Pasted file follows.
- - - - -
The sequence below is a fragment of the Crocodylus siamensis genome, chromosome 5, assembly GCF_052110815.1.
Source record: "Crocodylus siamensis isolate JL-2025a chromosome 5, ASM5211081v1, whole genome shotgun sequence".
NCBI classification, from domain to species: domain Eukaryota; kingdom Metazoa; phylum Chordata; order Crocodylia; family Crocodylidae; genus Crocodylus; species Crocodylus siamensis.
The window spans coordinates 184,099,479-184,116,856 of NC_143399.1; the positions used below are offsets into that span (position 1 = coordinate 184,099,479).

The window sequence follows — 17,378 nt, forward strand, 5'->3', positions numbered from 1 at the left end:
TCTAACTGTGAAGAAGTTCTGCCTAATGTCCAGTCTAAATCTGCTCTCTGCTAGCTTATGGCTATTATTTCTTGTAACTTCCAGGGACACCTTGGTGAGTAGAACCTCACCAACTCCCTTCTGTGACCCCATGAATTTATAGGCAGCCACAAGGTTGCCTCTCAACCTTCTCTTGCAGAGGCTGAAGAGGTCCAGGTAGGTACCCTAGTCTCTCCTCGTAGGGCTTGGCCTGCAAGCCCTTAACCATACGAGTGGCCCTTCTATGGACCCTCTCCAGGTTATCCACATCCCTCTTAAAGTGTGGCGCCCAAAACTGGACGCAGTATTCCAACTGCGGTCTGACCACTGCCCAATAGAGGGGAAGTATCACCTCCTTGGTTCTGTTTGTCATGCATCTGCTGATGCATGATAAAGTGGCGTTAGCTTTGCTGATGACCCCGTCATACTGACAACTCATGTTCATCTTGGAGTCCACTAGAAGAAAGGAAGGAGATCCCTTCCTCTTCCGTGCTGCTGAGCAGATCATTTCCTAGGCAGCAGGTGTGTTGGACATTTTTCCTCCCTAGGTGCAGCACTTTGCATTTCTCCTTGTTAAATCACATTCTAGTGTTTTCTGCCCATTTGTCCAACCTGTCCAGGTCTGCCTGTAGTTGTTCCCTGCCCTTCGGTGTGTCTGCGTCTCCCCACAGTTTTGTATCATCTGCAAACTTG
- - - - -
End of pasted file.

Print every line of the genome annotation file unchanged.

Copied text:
The sequence below is a fragment of the Crocodylus siamensis genome, chromosome 5, assembly GCF_052110815.1.
Source record: "Crocodylus siamensis isolate JL-2025a chromosome 5, ASM5211081v1, whole genome shotgun sequence".
NCBI classification, from domain to species: domain Eukaryota; kingdom Metazoa; phylum Chordata; order Crocodylia; family Crocodylidae; genus Crocodylus; species Crocodylus siamensis.
The window spans coordinates 184,099,479-184,116,856 of NC_143399.1; the positions used below are offsets into that span (position 1 = coordinate 184,099,479).

The window sequence follows — 17,378 nt, forward strand, 5'->3', positions numbered from 1 at the left end:
TCTAACTGTGAAGAAGTTCTGCCTAATGTCCAGTCTAAATCTGCTCTCTGCTAGCTTATGGCTATTATTTCTTGTAACTTCCAGGGACACCTTGGTGAGTAGAACCTCACCAACTCCCTTCTGTGACCCCATGAATTTATAGGCAGCCACAAGGTTGCCTCTCAACCTTCTCTTGCAGAGGCTGAAGAGGTCCAGGTAGGTACCCTAGTCTCTCCTCGTAGGGCTTGGCCTGCAAGCCCTTAACCATACGAGTGGCCCTTCTATGGACCCTCTCCAGGTTATCCACATCCCTCTTAAAGTGTGGCGCCCAAAACTGGACGCAGTATTCCAACTGCGGTCTGACCACTGCCCAATAGAGGGGAAGTATCACCTCCTTGGTTCTGTTTGTCATGCATCTGCTGATGCATGATAAAGTGGCGTTAGCTTTGCTGATGACCCCGTCATACTGACAACTCATGTTCATCTTGGAGTCCACTAGAAGAAAGGAAGGAGATCCCTTCCTCTTCCGTGCTGCTGAGCAGATCATTTCCTAGGCAGCAGGTGTGTTGGACATTTTTCCTCCCTAGGTGCAGCACTTTGCATTTCTCCTTGTTAAATCACATTCTAGTGTTTTCTGCCCATTTGTCCAACCTGTCCAGGTCTGCCTGTAGTTGTTCCCTGCCCTTCGGTGTGTCTGCGTCTCCCCACAGTTTTGTATCATCTGCAAACTTG